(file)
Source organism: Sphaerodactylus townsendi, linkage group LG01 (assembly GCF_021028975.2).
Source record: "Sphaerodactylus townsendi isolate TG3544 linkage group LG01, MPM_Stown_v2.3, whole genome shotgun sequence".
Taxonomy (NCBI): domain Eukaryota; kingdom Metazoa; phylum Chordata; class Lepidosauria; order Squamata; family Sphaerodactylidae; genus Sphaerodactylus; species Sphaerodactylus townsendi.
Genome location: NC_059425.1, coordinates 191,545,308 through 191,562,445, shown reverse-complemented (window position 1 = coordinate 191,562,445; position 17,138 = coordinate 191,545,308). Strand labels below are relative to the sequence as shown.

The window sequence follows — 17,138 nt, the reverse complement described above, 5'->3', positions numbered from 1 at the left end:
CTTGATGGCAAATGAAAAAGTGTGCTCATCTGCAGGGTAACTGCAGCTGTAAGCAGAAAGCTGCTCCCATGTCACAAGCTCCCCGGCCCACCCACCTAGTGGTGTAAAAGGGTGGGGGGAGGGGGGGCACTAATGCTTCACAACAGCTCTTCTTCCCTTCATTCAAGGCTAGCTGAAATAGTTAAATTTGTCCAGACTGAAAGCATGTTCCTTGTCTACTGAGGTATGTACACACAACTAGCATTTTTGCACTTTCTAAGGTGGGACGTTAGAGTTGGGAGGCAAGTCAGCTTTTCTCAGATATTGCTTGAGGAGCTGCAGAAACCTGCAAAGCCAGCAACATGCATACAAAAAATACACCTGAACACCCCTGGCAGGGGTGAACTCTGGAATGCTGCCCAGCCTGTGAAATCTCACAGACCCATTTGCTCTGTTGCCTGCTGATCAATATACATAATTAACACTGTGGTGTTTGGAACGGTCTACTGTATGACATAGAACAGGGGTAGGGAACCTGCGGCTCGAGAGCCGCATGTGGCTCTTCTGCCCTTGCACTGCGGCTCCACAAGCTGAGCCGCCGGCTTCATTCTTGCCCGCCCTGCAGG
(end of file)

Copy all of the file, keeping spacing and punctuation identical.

Source organism: Sphaerodactylus townsendi, linkage group LG01 (assembly GCF_021028975.2).
Source record: "Sphaerodactylus townsendi isolate TG3544 linkage group LG01, MPM_Stown_v2.3, whole genome shotgun sequence".
Taxonomy (NCBI): domain Eukaryota; kingdom Metazoa; phylum Chordata; class Lepidosauria; order Squamata; family Sphaerodactylidae; genus Sphaerodactylus; species Sphaerodactylus townsendi.
Genome location: NC_059425.1, coordinates 191,545,308 through 191,562,445, shown reverse-complemented (window position 1 = coordinate 191,562,445; position 17,138 = coordinate 191,545,308). Strand labels below are relative to the sequence as shown.

The window sequence follows — 17,138 nt, the reverse complement described above, 5'->3', positions numbered from 1 at the left end:
CTTGATGGCAAATGAAAAAGTGTGCTCATCTGCAGGGTAACTGCAGCTGTAAGCAGAAAGCTGCTCCCATGTCACAAGCTCCCCGGCCCACCCACCTAGTGGTGTAAAAGGGTGGGGGGAGGGGGGGCACTAATGCTTCACAACAGCTCTTCTTCCCTTCATTCAAGGCTAGCTGAAATAGTTAAATTTGTCCAGACTGAAAGCATGTTCCTTGTCTACTGAGGTATGTACACACAACTAGCATTTTTGCACTTTCTAAGGTGGGACGTTAGAGTTGGGAGGCAAGTCAGCTTTTCTCAGATATTGCTTGAGGAGCTGCAGAAACCTGCAAAGCCAGCAACATGCATACAAAAAATACACCTGAACACCCCTGGCAGGGGTGAACTCTGGAATGCTGCCCAGCCTGTGAAATCTCACAGACCCATTTGCTCTGTTGCCTGCTGATCAATATACATAATTAACACTGTGGTGTTTGGAACGGTCTACTGTATGACATAGAACAGGGGTAGGGAACCTGCGGCTCGAGAGCCGCATGTGGCTCTTCTGCCCTTGCACTGCGGCTCCACAAGCTGAGCCGCCGGCTTCATTCTTGCCCGCCCTGCAGG